~ By Michael L Young
Building relationships is just as important within the project team as it is outside. Good relationships can be the difference between outstanding success and dismal failure because it's all about getting people to like and trust you so that they will deliver what you need them to deliver at the right time in the right way.
We have talked previously about managing stakeholders, finding out about and managing their needs and expectations, however this is much easier if you have developed good relationships with stakeholders in the first place.
Networking (internal and external) is essentially about building solid business relationships. To do this you need good skills in creating rapport and listening.
If you can make a connection with people on subjects you have a genuine interest in, their confidence in you will grow. Use this connection to engage them and then ask genuine questions and just listen. They'll often tell you what you need to know. Strong bonds will inevitably stem from commonalities discovered in simple conversation.
Building good relationships means being truly interested in the people you deal with, both from a business and personal view. While discussing business issues is usually the main purpose of speaking with someone, finding out something personal about them takes the relationship to the next level.
Learning about hobbies, special interests, family, accomplishments, leisure time activities, organisation memberships, and special dates such as birthdays will help you make a deeper connection with them.
The important thing is what you do with the information. When dealing with team members, suppliers, clients and stakeholders try to mix personal information in the conversation. Every contact doesn't have to be about business. It's about peeling away the layers of formality and resistance to improve your chances of achieving what you want to achieve from the interaction.
The best project managers are those that develop a good sense of community within the project team. Establishing a healthy culture as part of that community can help win the hearts and minds of clients, staff and suppliers. Culture is about sharing values and a healthy culture will be one that has people who care about each other. In projects it's about creating a 'community' within the project team that shares a common purpose.
It's not just a nice idea. A healthy culture can give a team an edge both in performance and in attracting good quality team members which is of vital importance. A good culture includes (often unspoken) expectations about the way things are done. In a project team these can be about how members respond to inquiries, how they greet each other, and how they behave when the pressure is on.
It's about treating people with respect and listening to their point of view. This doesn't mean you have to agree, but it does mean you respect their right to think differently and to express their views.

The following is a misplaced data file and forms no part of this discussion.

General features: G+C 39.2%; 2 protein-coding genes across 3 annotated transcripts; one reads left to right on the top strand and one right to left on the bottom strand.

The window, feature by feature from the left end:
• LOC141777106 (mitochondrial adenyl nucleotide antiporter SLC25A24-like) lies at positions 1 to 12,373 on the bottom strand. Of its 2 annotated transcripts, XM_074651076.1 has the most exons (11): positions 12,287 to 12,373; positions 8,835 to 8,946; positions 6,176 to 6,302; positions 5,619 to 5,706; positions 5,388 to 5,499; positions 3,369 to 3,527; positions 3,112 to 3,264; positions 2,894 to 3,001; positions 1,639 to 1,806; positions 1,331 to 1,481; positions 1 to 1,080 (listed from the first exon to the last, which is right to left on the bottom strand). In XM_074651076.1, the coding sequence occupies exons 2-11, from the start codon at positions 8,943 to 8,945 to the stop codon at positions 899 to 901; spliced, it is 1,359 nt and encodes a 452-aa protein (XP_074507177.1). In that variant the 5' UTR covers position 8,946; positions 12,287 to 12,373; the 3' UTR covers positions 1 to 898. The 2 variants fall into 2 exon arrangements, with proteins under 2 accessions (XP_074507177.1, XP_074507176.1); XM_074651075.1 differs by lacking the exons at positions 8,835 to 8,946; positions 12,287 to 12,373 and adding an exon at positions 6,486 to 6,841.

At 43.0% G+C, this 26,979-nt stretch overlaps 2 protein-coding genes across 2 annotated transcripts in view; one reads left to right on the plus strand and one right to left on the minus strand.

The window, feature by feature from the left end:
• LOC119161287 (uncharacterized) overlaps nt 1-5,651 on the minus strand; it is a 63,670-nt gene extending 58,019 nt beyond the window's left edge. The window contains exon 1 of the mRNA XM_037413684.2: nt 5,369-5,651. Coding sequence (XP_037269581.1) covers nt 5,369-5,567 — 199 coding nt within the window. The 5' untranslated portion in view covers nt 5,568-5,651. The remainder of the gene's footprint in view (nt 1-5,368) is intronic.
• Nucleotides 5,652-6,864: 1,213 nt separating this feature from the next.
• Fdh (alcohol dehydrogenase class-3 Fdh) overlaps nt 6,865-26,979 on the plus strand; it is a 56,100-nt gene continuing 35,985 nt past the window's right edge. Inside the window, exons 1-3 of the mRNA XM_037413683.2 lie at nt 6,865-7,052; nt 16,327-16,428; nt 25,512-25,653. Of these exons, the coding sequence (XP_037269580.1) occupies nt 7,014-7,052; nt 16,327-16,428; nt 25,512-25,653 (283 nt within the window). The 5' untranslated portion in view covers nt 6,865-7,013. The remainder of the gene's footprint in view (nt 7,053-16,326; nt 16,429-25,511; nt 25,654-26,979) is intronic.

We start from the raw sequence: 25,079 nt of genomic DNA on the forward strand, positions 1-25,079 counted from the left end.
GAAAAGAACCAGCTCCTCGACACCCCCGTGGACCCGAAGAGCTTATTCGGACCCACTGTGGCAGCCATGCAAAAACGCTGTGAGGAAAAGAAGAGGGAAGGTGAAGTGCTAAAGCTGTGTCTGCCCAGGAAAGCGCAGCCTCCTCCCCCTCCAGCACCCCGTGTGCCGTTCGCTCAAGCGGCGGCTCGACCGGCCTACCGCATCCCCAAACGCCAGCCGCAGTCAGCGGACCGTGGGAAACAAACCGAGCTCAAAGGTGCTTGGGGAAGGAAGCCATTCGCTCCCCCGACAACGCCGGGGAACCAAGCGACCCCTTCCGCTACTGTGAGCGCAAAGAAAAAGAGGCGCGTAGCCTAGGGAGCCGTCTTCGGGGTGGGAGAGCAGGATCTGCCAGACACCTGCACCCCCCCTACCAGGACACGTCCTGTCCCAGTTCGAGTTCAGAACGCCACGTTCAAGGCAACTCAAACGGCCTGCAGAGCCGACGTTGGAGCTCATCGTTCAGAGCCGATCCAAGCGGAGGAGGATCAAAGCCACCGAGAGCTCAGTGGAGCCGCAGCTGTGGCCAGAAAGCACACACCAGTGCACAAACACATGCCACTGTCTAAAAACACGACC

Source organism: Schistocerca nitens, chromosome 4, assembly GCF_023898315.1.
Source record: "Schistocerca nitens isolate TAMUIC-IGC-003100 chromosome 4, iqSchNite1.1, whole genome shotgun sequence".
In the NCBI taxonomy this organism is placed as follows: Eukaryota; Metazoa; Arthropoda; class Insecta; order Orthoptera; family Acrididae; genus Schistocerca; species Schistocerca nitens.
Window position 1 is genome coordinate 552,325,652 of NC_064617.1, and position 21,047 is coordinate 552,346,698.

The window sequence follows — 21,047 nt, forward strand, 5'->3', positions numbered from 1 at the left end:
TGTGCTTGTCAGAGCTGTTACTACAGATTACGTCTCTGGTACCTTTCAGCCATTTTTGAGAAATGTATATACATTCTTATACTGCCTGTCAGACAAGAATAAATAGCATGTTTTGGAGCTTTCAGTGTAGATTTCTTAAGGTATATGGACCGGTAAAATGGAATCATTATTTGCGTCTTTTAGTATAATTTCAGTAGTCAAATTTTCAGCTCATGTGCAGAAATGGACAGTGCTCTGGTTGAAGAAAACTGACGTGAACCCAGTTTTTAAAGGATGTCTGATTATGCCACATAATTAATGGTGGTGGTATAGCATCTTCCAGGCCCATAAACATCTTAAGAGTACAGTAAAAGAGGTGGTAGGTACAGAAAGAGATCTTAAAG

Cultures need leaders to set expectations and offer guidance on what's important. As a project manager you will need to be aware that people are watching you for clues as to how to behave in relationships with others. Actions speak louder than words.
The contractual relationship is often one that's all about who has the power. One of the best ways that project managers can improve their supplier relationships is to develop loyalty. Loyalty is a two-way street and to earn trust of suppliers, project team members need to demonstrate their value. It includes being professional and respectful in dealings with suppliers, being efficient in delivery of orders and specifications and working one-on-one when the supplier needs it.
In essence, it's about remembering that suppliers are people too and will respond well to a personal touch. When making a judgment about how their client will be treated, a supplier can't help but consider how he or she is treated by that organisation. Project managers can cultivate supplier loyalty through open and honest communication. Keep them informed about major decisions and show them you have thought about how decisions will impact on them.
All this applies very well in IT projects. Too much of interaction within the IT industry is about technical information and people are too often forgotten. However when people start talking, listening and understanding each other, communication is improved and productive relationships are developed. IT can deliver solutions if the people involved understand what the client is asking for.
It's easy to have good relationships when everything is running smoothly. But relationships really count when the project or related activities start to come undone. If you don't do or say something on the basis of 'preserving the relationship,' think again…if the situation is such, the relationships might not be worth preserving.
As with anything that involves people, establishing processes to encourage good communication and relationships and make clear expectations, provides the cornerstone for success in any project.
Michael Young is Principal Consultant with 'Transformed' - Project Management Unleashed. Contact Transformed for information and assistance in conducting stakeholder analysis.